Russian Government going Open Source…and the future
Well, I have seen governments claim they are going to open source before, but not from Russia, and not with such a realistic plan to migrate over a few years.
Here is a link to the article via Google translate:
Business drives software development. Open Source communities help, but even today much of the ongoing development for Linux is driven by businesses such as Red Hat and Novell and others. If you think your Linux code is being written by unpaid developers in their spare time, you are somewhat correct but only partially. Most changes are made by developers who are paid.
While communities are nice, they can’t match the hours or output of experienced developers working forty to sixty hours a week.
Looking Ahead…the Apps…and C# (Mono)
The more open source is used in business, the more development power it will have. But it is not the open source Operatings Systems that prevent people from moving to Linux or BSD. Ubuntu, SUSE, Fedora, CentOS, PC-BSD, and numerous others are all very usable desktops that are user friendly. It is the software that runs on them that everyone is waiting for.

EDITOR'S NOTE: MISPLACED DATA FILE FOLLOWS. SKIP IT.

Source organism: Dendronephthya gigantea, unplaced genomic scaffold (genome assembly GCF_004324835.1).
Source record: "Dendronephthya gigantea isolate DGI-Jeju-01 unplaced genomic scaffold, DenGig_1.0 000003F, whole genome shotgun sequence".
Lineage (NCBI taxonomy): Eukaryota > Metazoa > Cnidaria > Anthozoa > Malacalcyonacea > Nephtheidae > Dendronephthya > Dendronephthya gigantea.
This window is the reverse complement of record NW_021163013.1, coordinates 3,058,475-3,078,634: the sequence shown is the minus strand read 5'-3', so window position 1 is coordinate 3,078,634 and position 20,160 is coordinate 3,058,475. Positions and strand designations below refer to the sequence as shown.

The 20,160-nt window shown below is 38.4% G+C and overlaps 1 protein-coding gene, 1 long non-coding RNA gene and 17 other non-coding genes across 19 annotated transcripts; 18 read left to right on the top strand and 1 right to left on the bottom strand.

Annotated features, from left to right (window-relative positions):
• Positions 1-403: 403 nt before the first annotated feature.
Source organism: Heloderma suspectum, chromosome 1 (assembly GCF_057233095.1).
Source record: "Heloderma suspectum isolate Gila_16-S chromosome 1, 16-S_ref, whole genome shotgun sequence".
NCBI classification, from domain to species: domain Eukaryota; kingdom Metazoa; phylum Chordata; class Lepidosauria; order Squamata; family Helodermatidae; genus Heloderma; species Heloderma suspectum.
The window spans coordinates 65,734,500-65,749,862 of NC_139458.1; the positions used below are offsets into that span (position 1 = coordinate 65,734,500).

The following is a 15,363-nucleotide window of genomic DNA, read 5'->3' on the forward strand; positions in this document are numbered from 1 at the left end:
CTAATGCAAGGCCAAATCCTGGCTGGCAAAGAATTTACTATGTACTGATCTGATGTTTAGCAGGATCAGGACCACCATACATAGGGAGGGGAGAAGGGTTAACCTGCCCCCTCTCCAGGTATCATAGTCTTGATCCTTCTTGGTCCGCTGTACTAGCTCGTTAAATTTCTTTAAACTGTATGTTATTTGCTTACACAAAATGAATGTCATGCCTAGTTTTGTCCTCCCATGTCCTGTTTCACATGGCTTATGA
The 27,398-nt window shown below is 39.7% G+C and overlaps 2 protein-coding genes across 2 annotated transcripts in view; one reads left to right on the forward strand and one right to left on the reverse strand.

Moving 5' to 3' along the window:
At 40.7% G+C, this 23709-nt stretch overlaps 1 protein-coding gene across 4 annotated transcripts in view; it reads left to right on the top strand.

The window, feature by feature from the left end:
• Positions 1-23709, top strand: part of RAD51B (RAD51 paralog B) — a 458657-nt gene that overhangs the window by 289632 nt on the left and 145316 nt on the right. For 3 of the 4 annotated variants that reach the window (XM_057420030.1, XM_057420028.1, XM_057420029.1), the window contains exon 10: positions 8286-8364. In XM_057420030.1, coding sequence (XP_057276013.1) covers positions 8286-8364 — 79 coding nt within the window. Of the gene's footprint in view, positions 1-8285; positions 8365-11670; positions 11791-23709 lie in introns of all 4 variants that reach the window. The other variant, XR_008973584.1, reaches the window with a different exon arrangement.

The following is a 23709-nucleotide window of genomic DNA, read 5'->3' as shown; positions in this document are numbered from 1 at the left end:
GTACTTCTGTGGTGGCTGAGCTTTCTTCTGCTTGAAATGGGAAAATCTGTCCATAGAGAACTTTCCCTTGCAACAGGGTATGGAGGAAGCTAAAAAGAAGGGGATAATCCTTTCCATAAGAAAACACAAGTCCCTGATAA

The market is already there to make millions extra if you application runs cross platform, one Windows, MAC, Linux, and BSD.
But most the applications written for Windows, the business desktop of today, are using .NET Framework. So naturally those companies are going to want to make their code cross platform. And they are going to find it is easier than they thought to move their applications between platforms using C#. I have recently decided that C# is the future of applications on all platforms.
Some MAC and Linux users don’t like Microsoft and will fight off the idea of a Microsoft provided development platform such as C# (Mono) on their systems. But when a corporation decides that you must run software X, and software X requires .NET, and you have to either give up your MAC or Linux box for a Windows box, or use C# (Mono), then users will come around.
If you are a company writing software for Windows only today and using C#, you need to take a look at Mono. Even if the return on investment of developing a C# (Mono) based version of your product is a slight loss to break even, it is an investment in the future. Once written, maintenance costs will be less than the original development costs and that slight loss to break even margin will turn to a small profit. And with the experience, you next app will migrate to C# (Mono) that much easier and soon, all you apps will run anywhere that C# (Mono) can run.
This is going to take off in a way Java hasn’t because developers for windows prefer and will continue to prefer .NET over Java. And when it comes to business apps, Java just isn’t the language of choice. Business applications are written in C#.